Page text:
A frequent goal of therapy with my clients is to shape a new framework and approach to their problems and/or symptoms. One method that I often use could be called “developmental thinking.” This method re-constructs problems in a different context – and what they mean – in terms of how people grow and develop.The ‘gridlocks’ they experience, individually or in relationship, are milestones in a development process, painful though they may be.
Self-Esteem Is Really Accurate Self-Awareness
Problems in “self-esteem” stem from problems with accurate self-understanding. It doesn’t make much sense to try shoring up your self-esteem when the ‘big picture’ is off. Self-esteem is not a separate, sealed-off piece of your mental pie. It’s one element of a larger growth process. The “self” is not static, and therefore neither is self-esteem.
When we think differently about our personal and relationship development and growth, we can begin a higher level of self-acceptance. That competes quite well with how we criticize, censor and tear ourselves down. We can start thinking in different terms, so that emotions don’t completely run the show. Sounds simple, I know. It isn’t.
Committing to Relationship Development
When we understand types of personal and human development, we create a more accurate picture. Life decisions that turn out for the better or worse, responsibilities taken or not, the emotions brought to a situation – are not solved by assigning blame, feeling guilt or making various diagnoses. Once a problem can be seen differently, it can be acted on differently.
- A 20 year old man and his 53 year old stepfather have been in a reactive battle over the stepson’s decisions in the last two years. The stepson complains that his self-esteem is being damaged, while the stepfather feels like a parenting failure. Therapy developed how the could interact as peer adults, not just parent-child, a transition they must inevitably face. Both began to function better.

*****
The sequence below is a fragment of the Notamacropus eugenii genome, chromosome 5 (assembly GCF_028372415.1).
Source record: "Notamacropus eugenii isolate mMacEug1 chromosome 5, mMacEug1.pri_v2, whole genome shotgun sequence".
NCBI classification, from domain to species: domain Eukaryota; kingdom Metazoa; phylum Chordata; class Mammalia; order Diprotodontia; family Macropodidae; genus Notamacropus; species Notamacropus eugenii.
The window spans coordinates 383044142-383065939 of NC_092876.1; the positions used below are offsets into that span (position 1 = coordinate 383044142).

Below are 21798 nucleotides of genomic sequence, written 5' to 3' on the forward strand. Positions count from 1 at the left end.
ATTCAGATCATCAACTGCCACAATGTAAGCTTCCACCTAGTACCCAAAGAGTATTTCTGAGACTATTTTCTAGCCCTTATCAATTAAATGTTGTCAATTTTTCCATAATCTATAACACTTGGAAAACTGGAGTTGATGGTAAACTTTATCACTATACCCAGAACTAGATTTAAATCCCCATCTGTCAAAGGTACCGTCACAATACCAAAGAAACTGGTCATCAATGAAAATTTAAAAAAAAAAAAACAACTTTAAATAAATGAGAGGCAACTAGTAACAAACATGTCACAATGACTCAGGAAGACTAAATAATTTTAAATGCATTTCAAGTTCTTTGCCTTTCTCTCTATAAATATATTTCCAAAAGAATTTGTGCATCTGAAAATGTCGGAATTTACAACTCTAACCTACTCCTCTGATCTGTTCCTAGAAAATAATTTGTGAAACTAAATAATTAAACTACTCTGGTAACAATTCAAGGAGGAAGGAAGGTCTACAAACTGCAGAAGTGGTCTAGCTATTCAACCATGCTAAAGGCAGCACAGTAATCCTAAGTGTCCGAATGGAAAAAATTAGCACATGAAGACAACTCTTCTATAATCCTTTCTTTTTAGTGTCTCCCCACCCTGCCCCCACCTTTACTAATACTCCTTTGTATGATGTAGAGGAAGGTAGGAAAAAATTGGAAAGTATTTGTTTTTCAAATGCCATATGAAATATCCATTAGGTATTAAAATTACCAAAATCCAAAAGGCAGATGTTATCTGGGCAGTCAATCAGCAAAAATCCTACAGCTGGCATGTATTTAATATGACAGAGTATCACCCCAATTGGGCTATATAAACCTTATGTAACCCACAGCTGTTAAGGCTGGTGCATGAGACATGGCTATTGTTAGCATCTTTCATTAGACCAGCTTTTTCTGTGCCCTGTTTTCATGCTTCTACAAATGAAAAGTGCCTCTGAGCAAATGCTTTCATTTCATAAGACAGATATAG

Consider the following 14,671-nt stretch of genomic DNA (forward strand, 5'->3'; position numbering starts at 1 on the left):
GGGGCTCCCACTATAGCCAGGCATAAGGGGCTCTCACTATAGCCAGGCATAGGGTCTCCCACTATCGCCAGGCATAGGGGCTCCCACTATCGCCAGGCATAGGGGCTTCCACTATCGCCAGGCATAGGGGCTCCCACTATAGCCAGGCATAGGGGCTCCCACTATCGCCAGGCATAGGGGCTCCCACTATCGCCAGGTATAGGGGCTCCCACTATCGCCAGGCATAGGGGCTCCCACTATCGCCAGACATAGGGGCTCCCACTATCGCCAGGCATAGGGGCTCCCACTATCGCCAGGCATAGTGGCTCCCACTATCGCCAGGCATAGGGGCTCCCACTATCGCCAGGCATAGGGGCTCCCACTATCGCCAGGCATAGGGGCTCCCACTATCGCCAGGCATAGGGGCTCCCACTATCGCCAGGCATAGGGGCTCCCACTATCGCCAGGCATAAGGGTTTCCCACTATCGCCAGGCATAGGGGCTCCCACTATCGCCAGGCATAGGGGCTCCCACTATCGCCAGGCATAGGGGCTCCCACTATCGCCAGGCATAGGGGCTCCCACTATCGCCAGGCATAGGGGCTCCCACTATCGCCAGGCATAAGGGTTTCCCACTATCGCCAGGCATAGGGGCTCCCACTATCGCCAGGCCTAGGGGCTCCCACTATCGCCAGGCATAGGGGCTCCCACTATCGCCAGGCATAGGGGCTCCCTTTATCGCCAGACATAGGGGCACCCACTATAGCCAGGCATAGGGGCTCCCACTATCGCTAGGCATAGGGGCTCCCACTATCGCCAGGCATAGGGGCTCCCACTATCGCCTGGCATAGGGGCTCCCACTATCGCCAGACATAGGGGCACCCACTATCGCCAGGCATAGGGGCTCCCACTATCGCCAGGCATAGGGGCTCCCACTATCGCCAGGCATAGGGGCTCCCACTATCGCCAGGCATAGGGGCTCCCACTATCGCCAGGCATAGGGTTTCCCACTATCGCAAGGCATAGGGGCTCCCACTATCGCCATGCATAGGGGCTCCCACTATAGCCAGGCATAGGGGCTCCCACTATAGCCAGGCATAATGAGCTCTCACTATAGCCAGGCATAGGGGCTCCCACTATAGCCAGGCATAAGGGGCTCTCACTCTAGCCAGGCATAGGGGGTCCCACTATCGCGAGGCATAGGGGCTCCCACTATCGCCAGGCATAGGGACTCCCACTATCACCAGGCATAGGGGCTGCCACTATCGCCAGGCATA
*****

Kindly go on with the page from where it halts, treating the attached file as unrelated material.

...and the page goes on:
- A financially successful couple in their late 40s who parent and cooperate well cannot understand why their sexual life has disappeared. The deadlock has caused them to treat each other very poorly. We approach how committed relationship brings us the remarkable challenge to want the partner(s) we choose, unless we want to begin again with wanting others, a very different path.
In these two examples, my clients were able to see the bigger picture of their personal and relationship development in ways that link to the kind of people they want to be. That engages them in an atmosphere of joint responsibility instead of individual blame – no matter what they decide to do relationally.
One of the keys to understanding relationship problems this way is to see them as a question: “What is the next step for me (us) in my (our) development suggested by this problem?” Monica McGoldrick, the great family therapist and theoretician understood this; so did a father figure of 20th century psychology, Erik Erikson.
Solution Is Embedded In The Problem
One additional “tool” that I suggest to clients is “the solution is always embedded in the problem”. So when you are beset with your personal or relational problems, the most important first task is to define the problem in a way that doesn’t set up fruitless conflict. I humbly submit that seeing the problem in “developmental” terms allows us to see solutions that do not have to be at your or your partner’s expense.